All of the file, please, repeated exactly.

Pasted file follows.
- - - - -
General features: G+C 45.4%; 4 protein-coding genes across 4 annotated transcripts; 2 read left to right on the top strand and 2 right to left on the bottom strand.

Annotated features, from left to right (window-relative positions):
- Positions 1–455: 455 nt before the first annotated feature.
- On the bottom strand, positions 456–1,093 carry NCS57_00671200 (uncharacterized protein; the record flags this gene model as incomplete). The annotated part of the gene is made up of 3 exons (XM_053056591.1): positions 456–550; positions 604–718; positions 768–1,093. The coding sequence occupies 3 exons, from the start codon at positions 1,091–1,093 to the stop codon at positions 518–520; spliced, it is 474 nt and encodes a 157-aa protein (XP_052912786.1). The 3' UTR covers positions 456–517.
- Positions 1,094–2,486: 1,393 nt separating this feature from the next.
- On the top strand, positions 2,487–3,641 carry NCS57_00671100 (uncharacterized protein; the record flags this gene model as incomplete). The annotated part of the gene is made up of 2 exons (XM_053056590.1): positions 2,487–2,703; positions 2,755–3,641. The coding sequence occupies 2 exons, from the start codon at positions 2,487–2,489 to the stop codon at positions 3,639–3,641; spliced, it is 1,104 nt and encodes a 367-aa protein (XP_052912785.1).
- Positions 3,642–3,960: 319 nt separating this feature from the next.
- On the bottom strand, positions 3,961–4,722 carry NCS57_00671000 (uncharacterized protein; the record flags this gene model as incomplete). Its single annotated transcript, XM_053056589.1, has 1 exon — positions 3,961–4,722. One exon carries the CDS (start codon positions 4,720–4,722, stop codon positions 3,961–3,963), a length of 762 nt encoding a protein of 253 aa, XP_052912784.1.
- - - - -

General features: G+C 45.4%; 4 protein-coding genes across 4 annotated transcripts; 2 read left to right on the top strand and 2 right to left on the bottom strand.

Annotated features, from left to right (window-relative positions):
- Positions 1–455: 455 nt before the first annotated feature.
- On the bottom strand, positions 456–1,093 carry NCS57_00671200 (uncharacterized protein; the record flags this gene model as incomplete). The annotated part of the gene is made up of 3 exons (XM_053056591.1): positions 456–550; positions 604–718; positions 768–1,093. The coding sequence occupies 3 exons, from the start codon at positions 1,091–1,093 to the stop codon at positions 518–520; spliced, it is 474 nt and encodes a 157-aa protein (XP_052912786.1). The 3' UTR covers positions 456–517.
- Positions 1,094–2,486: 1,393 nt separating this feature from the next.
- On the top strand, positions 2,487–3,641 carry NCS57_00671100 (uncharacterized protein; the record flags this gene model as incomplete). The annotated part of the gene is made up of 2 exons (XM_053056590.1): positions 2,487–2,703; positions 2,755–3,641. The coding sequence occupies 2 exons, from the start codon at positions 2,487–2,489 to the stop codon at positions 3,639–3,641; spliced, it is 1,104 nt and encodes a 367-aa protein (XP_052912785.1).
- Positions 3,642–3,960: 319 nt separating this feature from the next.
- On the bottom strand, positions 3,961–4,722 carry NCS57_00671000 (uncharacterized protein; the record flags this gene model as incomplete). Its single annotated transcript, XM_053056589.1, has 1 exon — positions 3,961–4,722. One exon carries the CDS (start codon positions 4,720–4,722, stop codon positions 3,961–3,963), a length of 762 nt encoding a protein of 253 aa, XP_052912784.1.